New Kroger Coupon Policy for Central Division

by Beth Montgomery on October 19, 2011 · 33 comments

in Kroger, Store Deals

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Update: Since this time, I received an official copy of the Kroger Coupon Policy for Indiana, which varies slightly from the information below.

I’ve been pretty silent about the new Kroger Coupon Policy.  It wasn’t because I didn’t want to keep you informed.  It was because I wanted to make sure I had it 100% correct before I shared it with you.  A lot of local managers seem to be confused about it as well or don’t know about it yet.  However, I finally got a copy of the new Kroger Central coupon policy e-mailed to me by Kroger customer service.

First, so you’re aware, Kroger Central Division includes Indiana, Missouri, Illinois, Ohio, and Michigan.

So, here’s the new Kroger coupon policy for the Central Division with a translation to help you out!

We reserve the right to limit no more than five (5) paper manufacturer coupons for the same product, each coupon value considered (1) in the same transaction.

The key here is “reserve the right”.  This means, they may limit you to 5 paper manufacturer coupons, but they may not.  Really, your mileage will vary, depending on the store, product, or even the cashier.  This doesn’t mean you can’t use more than 5 paper manufacturer coupons.  It means, if you are purchasing 6 Coffee-mate creamers and have 6 $1/1 manufacturer coupons from the newspaper, they may only let you use 5 and that’s their right.

Limit one manufacturer coupon (paper or digital) per item purchased.

This isn’t new.  For a while now, Kroger has stated on their site that digital and paper coupons can not be used together.  Since stores don’t allow you to stack manufacturer coupons, it makes sense that you shouldn’t be able to use a digital coupon with a paper coupon.

Expired coupon are not to be accepted.

No change here either.  This makes sense.  You can’t use coupons after they expire.

Only Pharmacy Competitor Coupons accepted.

Again, this is a standard policy.  Most stores don’t accept competitor coupons (except Walmart and Target), but a few stores (like CVS) will accept them at the pharmacy for medicine refills.

Couponed items will not be sold to dealers.

This makes sense!  This stops people from using coupons to buy many items, then selling them for a profit.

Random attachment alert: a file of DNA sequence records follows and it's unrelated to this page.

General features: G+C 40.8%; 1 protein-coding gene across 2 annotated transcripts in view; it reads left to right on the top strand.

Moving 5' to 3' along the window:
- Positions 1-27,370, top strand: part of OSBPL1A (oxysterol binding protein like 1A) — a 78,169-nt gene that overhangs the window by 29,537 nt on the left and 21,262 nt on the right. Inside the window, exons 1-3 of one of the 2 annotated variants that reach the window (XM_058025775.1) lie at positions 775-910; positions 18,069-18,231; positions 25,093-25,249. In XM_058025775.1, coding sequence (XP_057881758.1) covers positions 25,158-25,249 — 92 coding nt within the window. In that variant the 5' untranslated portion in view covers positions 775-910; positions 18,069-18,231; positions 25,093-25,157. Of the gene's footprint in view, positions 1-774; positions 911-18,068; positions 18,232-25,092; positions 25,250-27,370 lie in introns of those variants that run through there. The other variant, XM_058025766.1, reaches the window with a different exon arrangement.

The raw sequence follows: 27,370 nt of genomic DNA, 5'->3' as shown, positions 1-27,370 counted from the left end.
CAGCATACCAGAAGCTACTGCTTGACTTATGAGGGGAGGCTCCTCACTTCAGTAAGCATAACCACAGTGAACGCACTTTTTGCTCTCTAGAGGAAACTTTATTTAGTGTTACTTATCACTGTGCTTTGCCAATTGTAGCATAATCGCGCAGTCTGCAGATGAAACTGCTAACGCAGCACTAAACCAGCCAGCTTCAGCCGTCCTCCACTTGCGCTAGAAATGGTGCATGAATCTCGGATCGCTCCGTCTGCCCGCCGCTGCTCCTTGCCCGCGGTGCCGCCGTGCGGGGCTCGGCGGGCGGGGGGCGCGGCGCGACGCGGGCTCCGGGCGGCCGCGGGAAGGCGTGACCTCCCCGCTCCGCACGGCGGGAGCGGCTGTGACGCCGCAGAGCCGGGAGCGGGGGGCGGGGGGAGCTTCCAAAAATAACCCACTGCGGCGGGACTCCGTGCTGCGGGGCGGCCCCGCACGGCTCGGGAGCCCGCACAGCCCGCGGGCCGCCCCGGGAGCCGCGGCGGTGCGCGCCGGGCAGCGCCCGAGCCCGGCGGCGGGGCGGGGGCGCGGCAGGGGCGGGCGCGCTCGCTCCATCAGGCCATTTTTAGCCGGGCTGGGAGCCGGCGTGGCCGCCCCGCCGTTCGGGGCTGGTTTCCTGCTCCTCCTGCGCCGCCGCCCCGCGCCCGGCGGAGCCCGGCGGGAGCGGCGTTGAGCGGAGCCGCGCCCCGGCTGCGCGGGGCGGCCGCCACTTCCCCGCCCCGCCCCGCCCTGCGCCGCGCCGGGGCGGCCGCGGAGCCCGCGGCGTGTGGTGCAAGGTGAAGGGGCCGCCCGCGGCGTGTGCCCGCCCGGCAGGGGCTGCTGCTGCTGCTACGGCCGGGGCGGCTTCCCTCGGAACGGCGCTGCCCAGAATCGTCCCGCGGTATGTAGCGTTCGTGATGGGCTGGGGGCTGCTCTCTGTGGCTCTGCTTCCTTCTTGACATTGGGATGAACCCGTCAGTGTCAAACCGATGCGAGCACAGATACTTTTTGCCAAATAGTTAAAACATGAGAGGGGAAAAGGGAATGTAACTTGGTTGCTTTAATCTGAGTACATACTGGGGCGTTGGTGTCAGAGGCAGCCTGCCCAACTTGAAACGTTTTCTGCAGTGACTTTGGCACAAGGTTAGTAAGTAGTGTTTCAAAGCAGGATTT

Internet Coupon Restrictions / Print-at-Home Coupons

“FREE Item” internet coupons can be accepted if all purchase criteria is met.

This makes sense.  You should always be meeting the requirements of your coupons, regardless of if it’s for a FREE item or not.  So, basically, if your coupon says you get a FREE Crest Toothpaste (4 oz. or smaller) when you purchase a Crest Toothpaste (6.4 oz. or larger), make sure you have got those exact specified sizes.

Only two internet coupons per manufacturer, per customer, per day.

YUCK!  This one hurts.  I’ve done some research on this and from what I understand, manufacturer means manufacturer, not brand.  So, when Kroger has those great Mega Events on General Mills products and you have two printable coupons for Betty Crocker Hamburger Helper and two printable coupons for Pillsbury Crescent Rolls, you can use your choice of two, but not all four, because they are all General Mills manufacturer coupons.

This is where Kroger is going to lose most, if not all, of my business.  They are trying to stop coupon fraud.  Many people copy coupons on their printer or copier at home, which is illegal.  I applaud ideas to stop coupon fraud, since it hurts us all.  However, some manufacturers, like General Mills are generous with printable coupons.  Right now, there are 5 printable manufacturer coupons for Pillsbury Crescent rolls available.  Using all of them isn’t coupon fraud.  It’s simply taking advantage of all the General Mills printable coupons on legitimate coupon websites.

Internet coupons that display characteristics including: blurry, out of proportion, do not scan properly, or appear to be altered in any way, will not be accepted.

This is reasonable.  Typically this is a sign that the coupon has been altered or copied, so this is just to stop coupon fraud.

Doubling (if applicable)

Manufacturer coupons $0.50 and below will automatically double.  Doubling does not apply to the following coupons: free, Kroger store, Catalina, retail food store coupons, electronic coupons, and items prohibited by law.

Again, this isn’t a change.  This has been their double coupon policy for a while.

NOTE: The Store Manager ha the right to accept, decline, or limit the use of any coupon.

This means, be nice to your store managers and cashiers!  They can tell you no for any reason.  It’s their right.  But, I believe, they’ll use this coupon to limit shoppers getting FREE items.  For example, back when we were all using the $1/1 Cottonelle coupon to walk out with FREE Cottonelle 4-packs, that probably would have been a coupon they would decide to limit.  Instead, they just stopped carrying the product.